It’s not your imagination, humidity really is killing you

Any Australian who moved, as an adult, to a region where the temperature hits – and then sits – at what Americans would call “over 100” (or 37 degrees Celsius) knows how hard it can be to adapt. Everything heats up. The doorframes heat up. Your cutlery in the draw is warm to the touch. Cold water from the tap? What’s that? Second degree burns from not letting the garden hose run for at least a minute before washing the dust off your hands? Totally normal. The climate change debate rages pointlessly on, but mercury doesn’t lie. Seventeen states in the eastern U. S. are currently under heat advisories, with temperatures hitting the mid-90s (35 and up) in places like Philadelphia, Hartford, and Nashville. Now you, an Aussie, may think 35 degrees isn’t all that. We’re sure you once played two games of AFL back-to-back in 35 degrees one time. But any sunburnt sinewy old Wombat from out the back of Bourke will tell you the same thing about living for a week over 40C – “At least it’s a dry heat, I couldn’t live in Sydney, all that humidity.” Over in the US, it’s the accompanying humidity will make the apparent temperature feel like it’s pushing 40 for millions of people—hot enough to be a health concern. “People sometimes don’t realise that they need to take some extra precautions,” says Suzanne Beavers, medical officer in the Asthma & Community Health Branch at the Centres for Disease Control. “That they need to take it easy, not do so many activities outside, and drink plenty of water.” Heat is serious. The United States sees hundreds of heat-related deaths per year (it’s the deadliest type of weather), and we’re likely to see many more in the future: Climate change will drive more frequent heat waves, which will in turn lead to more deaths. Even when it’s not deadly, heat-related illnesses are dangerous, and can make existing health problems worse. The human body is calibrated to work best at a particular temperature—98.6 degrees, to be precise. Fluctuations of a degree or so are normal, and our body has various systems in place to bring things back in balance: If that number starts to rise, we sweat and radiate heat in order to cool ourselves down. But when temperatures are high and the air is humid, like during an August heatwave, those mechanisms aren’t as effective. Heat energy naturally moves from a warmer place to a cooler place. When the temperature outside the body is lower than the temperature inside the body, heat leaves. But if the outside is hotter or close to it, heat doesn’t escape as well. Further, sweat evaporates from the surface of skin, pulling heat away in the process. In high humidity, though, when the air around is already full of moisture, sweat is slower to evaporate and can’t cool us down as well. When the body is trying to cool off, it sends blood to the surface of the skin (to radiate off heat) and pulls water out of the bloodstream and into sweat glands. The problem is, that speeds dehydration, and leaves less blood available to carry oxygen to internal organs and the brain. And, because the blood has less water, it’s harder for it to circulate. If that goes on for too long, and fluids go unreplenished, heat exhaustion can set in. The following advice should be familiar to any Aussie who’s lived away from the coast (or indeed, on any coast other than the NSW/Victorian/SA coast), but it’s worth reiterating, because when it comes to heat exhaustion, there are no borders, cultural or otherwise. “If you’re seeing heavy sweating, cramps, weakness—stop what you’re doing, drink cool beverages, and rest,” Beavers says. Other symptoms include dizziness, nausea, and headaches. You can care for heat exhaustion at home, Beavers says, but if someone starts to seem confused, or develops other neurological symptoms, that’s a sign of heat stroke, and you’ll need professional medical help. “Seek medical attention right away if you have changes in mental status,” she says.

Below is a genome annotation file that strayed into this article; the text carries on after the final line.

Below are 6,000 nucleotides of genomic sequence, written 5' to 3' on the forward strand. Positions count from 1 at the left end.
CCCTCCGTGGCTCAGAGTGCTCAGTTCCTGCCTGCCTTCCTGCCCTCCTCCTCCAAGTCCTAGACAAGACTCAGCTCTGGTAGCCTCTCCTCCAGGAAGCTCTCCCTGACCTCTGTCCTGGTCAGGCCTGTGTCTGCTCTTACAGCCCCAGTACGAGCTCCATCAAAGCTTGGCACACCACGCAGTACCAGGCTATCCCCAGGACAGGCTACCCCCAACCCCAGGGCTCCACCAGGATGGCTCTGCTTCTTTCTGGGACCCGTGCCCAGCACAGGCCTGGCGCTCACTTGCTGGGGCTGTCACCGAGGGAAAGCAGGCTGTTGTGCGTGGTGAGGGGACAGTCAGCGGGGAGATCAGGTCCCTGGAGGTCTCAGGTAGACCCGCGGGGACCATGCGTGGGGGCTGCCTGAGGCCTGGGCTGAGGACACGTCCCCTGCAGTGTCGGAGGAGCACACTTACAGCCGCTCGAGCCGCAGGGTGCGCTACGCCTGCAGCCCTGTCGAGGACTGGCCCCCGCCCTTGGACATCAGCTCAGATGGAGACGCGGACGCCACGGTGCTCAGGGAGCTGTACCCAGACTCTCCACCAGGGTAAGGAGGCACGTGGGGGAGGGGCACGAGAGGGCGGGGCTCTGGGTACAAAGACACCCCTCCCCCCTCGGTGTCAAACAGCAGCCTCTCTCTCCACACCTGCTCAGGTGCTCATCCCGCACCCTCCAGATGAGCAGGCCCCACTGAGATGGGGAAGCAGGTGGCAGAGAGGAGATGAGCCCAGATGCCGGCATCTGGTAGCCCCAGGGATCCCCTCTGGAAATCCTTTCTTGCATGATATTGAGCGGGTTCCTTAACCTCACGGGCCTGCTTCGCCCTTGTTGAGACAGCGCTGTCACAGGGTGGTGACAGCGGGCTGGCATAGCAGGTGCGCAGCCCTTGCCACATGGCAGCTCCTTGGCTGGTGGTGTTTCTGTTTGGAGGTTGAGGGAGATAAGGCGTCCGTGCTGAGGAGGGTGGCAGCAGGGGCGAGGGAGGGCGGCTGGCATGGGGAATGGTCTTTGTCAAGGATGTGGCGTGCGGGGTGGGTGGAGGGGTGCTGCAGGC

Young children and the elderly are at particular risk for heat-related illnesses, because their ability to regulate their internal temperature is weaker to begin with. The elderly might also have underlying health conditions, like cardiac or respiratory problems, that make the symptoms of heat exhaustion more dangerous. So, during a heatwave, check in on elderly neighbours, keep kids out of the sun, and don’t leave any children or pets in the car. To stay safe in hot weather, Beavers says, it’s key to drink plenty of water, and not just when you feel thirsty. Wear loose and lightweight clothing, and avoid dark colours, which soak up the heat. Stay out of the sun, and avoid any unnecessary exertion. Don’t drink alcoholic or caffeinated beverages, which are dehydrating. Taking sponge baths or showers can help you keep cool, as well, though if there’s high humidity, that can be less effective. Contrary to popular belief, fans aren’t that great at keeping you cool, researchers say. That’s because rather than circulating cooler air into the room, they simply push hot air around, potentially making you even hotter. “Try to stay in the air conditioning,” Beavers says. “Just a few hours in the AC can help the body deal with the heat.” If someone doesn’t have air conditioning at home, that might mean spending time in a public place, like a mall or library. For people whose jobs require that they work outside, even during a heatwave, Beavers recommends sticking to a buddy system, taking breaks in the shade or inside, and drinking plenty of water. “Try and get used to the heat gradually,” she says. “Don’t go from working outside for zero hours a day to ten hours a day.” Taking the potential risk seriously is key for staying safe in a heatwave, Beavers says. “People don’t realize the danger of heat.”

Popular Science, 31 August 2018 ;